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“IT WAS A MIX OF ANGER, DEFIANCE AND CONFRONTATION” – Daniel Taylor of the Guardian

footballwriters.co.uk looks at the media coverage of Arsene Wenger’s most amazing press conference

By CHRISTOPHER DAVIES

TWO THINGS took the assembled football writers attending Arsene Wenger’s press conference on the eve of Arsenal’s Champions League tie against Bayern Munich by surprise. Firstly, that a manager known for being so helpful to the media suddenly turned on the French equivalent of the hair-dryer and secondly, that a story about him being offered a new two-year deal upset him so much.

Whatever the validity of the story – Wenger, whose current contract has 15 months to run, denied it – managers usually go on the attack if their future at a club is questioned, not about to be extended. Wenger turned on Neil Ashton, football news correspondent of the Daily Mail, in what some papers called the Frenchman’s Travis Bickle moment. As the character played by Robert De Niro in Taxi Driver was a punk-haired former US marine suffering from insomnia and depression who tried to assassinate a senator the comparison is a little unflattering, if inevitable.

Sam Wallace of the Independent said: “For some managers, especially in the days before television cameras, a blow-out at a journalist would be nothing out of the ordinary. But this was Wenger, a man more likely to serve his players chips and lager than to get in a public row with the press. The same press whose efforts he usually treats with the good-humoured detachment of a charismatic schoolteacher presiding over a class of unremarkable students.

“This was a peculiar departure, for those who have watched Wenger over the years, especially on the occasions he has diffused difficult situations with humour, or ribbed the press – justifiably much of the time – for our readiness to proclaim a crisis. There is no wish to see a manager who has achieved as much as Wenger, and done it in such style, pushed into a corner but here he was fighting back like a man who has lost his patience.”

Bickle’s famous line was: “You talking to me?” Wenger looked at Ashton and asked: “Why do you look at me?”.Ashton replied: “Me? Because it is your press conference.”

Wenger: [ironically] “OK, oh, thank you. I just thought you had given this information out.”

Ashton: “No, I am looking at you because it is your press conference.”

Wenger: “Oh, OK, thank you very much [sarcastic].”

Ashton told talkSPORT’s Drivetime: “He’s always been polite, dignified and respectful, but I don’t think he was today. There was some mild embarrassment for him, but it makes no difference to me. Maybe managers should call out journalists a but more often, although perhaps in private, not in a live broadcast.” Speaking to footballwriters.co.uk Ashton added: “I’ve experienced this sort of thing with other managers. Sometimes it happens. He pulled me out over a story that was written in another newspaper. It wasn’t my story, maybe he just got the wrong person. He’s in a difficult position. It was more embarrassing for Wenger than for me.”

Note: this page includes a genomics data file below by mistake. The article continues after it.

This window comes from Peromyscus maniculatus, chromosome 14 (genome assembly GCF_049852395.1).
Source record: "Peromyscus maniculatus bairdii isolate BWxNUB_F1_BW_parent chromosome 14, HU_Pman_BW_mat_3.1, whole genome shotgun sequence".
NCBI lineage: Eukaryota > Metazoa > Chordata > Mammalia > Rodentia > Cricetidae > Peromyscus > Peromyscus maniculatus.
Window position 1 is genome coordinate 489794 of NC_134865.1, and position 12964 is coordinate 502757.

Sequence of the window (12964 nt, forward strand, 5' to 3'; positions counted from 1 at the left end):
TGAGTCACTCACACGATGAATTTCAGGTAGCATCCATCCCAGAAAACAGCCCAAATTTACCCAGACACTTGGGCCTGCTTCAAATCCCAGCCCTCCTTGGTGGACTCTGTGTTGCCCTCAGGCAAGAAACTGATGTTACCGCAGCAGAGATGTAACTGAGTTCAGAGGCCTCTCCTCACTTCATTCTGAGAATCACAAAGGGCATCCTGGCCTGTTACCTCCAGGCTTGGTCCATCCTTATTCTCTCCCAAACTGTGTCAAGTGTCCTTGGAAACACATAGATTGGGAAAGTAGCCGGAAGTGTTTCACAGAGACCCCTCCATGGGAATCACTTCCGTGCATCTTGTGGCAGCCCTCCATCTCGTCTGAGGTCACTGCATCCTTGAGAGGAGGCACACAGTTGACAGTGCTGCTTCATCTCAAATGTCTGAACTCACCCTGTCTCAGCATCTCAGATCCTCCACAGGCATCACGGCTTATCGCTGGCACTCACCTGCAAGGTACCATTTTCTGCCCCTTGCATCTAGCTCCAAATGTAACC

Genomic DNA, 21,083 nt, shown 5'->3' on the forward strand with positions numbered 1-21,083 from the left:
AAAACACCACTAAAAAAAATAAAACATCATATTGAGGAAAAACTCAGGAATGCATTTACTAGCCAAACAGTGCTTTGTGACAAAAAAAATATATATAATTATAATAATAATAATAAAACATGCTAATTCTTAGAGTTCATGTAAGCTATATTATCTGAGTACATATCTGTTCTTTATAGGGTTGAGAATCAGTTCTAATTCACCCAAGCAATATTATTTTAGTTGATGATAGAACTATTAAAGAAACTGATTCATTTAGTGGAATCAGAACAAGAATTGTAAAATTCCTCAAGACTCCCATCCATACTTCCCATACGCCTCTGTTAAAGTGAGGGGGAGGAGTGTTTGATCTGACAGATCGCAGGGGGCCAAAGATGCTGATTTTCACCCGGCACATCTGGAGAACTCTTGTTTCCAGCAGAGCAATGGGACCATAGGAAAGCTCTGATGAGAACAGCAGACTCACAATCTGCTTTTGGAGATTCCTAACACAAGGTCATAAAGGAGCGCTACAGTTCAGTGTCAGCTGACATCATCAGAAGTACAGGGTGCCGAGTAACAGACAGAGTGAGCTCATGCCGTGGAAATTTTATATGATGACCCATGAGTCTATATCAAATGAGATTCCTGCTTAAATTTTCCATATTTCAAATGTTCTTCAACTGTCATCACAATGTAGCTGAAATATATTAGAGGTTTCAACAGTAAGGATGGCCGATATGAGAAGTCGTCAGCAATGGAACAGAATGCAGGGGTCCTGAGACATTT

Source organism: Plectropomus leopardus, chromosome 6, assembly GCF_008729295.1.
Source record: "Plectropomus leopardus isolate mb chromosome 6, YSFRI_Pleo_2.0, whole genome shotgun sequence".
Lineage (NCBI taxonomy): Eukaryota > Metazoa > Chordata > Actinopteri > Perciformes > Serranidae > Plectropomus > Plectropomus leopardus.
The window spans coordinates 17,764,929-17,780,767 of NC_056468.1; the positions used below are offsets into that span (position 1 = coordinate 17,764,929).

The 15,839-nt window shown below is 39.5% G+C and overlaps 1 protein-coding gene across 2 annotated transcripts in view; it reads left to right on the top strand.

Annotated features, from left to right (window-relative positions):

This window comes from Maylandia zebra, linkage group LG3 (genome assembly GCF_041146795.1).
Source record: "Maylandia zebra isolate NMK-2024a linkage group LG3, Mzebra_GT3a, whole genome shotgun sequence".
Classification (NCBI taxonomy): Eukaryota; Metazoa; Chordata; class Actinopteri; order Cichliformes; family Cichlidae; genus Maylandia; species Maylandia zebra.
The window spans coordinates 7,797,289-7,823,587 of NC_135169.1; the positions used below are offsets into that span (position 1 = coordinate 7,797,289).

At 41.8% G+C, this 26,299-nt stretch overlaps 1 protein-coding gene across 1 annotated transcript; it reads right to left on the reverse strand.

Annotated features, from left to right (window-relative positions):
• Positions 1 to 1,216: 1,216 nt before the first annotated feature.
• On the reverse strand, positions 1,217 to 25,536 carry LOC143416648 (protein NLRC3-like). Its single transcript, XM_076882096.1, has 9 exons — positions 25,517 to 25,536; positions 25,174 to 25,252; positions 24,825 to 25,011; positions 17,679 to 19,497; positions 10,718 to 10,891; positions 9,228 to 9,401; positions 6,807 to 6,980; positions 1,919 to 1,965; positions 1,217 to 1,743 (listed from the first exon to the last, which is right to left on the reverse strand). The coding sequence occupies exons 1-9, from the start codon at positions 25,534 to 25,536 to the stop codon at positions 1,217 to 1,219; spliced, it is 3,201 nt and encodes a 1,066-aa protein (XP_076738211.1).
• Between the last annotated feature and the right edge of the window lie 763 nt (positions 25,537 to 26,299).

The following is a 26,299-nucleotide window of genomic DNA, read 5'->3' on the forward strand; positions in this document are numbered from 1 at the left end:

Those who have worked closely with Wenger have enjoyed his press conferences because he is a manager who will answer any question. Talk to him about the Greek economy, Russian meteors or unemployment figures and he’ll have a view. Football writers leave Wenger’s talk-ins with notepads full and back page leads aplenty.

David McDonnell of the Daily Mirror said Wenger’s “urbane exterior masks a tetchy side when under pressure.” Paul Hayward of the Daily Telegraph tweeted: “Wenger’s general media approach: no names, no 1-on-1s, humour to defuse questions, discusses any issue. But more curt and hurt these days.”

Wenger is right when he said “you will miss me when I’ve gone,” but John Cross of the Daily Mirror believes this was “dropping a huge hint about his future.” Cross said: “In dismissing the notion of staying longer he fuelled the prospect of his departure.”

Simon Yeend of the Daily Express took a different view and said: “The Arsenal manager is correct. [He’ll be] missed for the flair and elan he brought to the English game with his teams playing, at their height, some of the best football we have seen in this country. Missed for his willingness to face the media in victory and defeat. And missed for his passion.”

There was no shortage of that at London Colney and Oliver Kay of the Times said: “That exchange [with Ashton] seemed to be a sign of sad, confusing, turbulent times at Arsenal. Wenger usually exudes charm, serenity and wisdom in front of the TV cameras – at least pre-match. Yesterday he came across as tetchy and insecure.”

Steven Howard of the Sun called it “a mixture of anger, defiance, conspiracy theories and dripping with sarcasm that suggested here was a man at the end of his tether. He has lost the plot often enough out on the touchline. And there have been occasions when he has got the hump at press conferences. But never quite like this – and never in front of the TV cameras.”

Henry Winter of the Daily Telegraph said on talkSPORT’s Keys and Gray show: “What surprised me was he did it in public. I’ve seen him lose it before, away to Celta Vigo when Edu had to take an anti-doping test and it was taking a long time. It was midnight local time and we had a plane at 01.15. Wenger is a stickler and he was screaming at staff in the tunnel, his language was just toxic because things weren’t going to plan. I texted one member of staff he had a go at and they expressed surprise that I should be surprised at Wenger losing it.”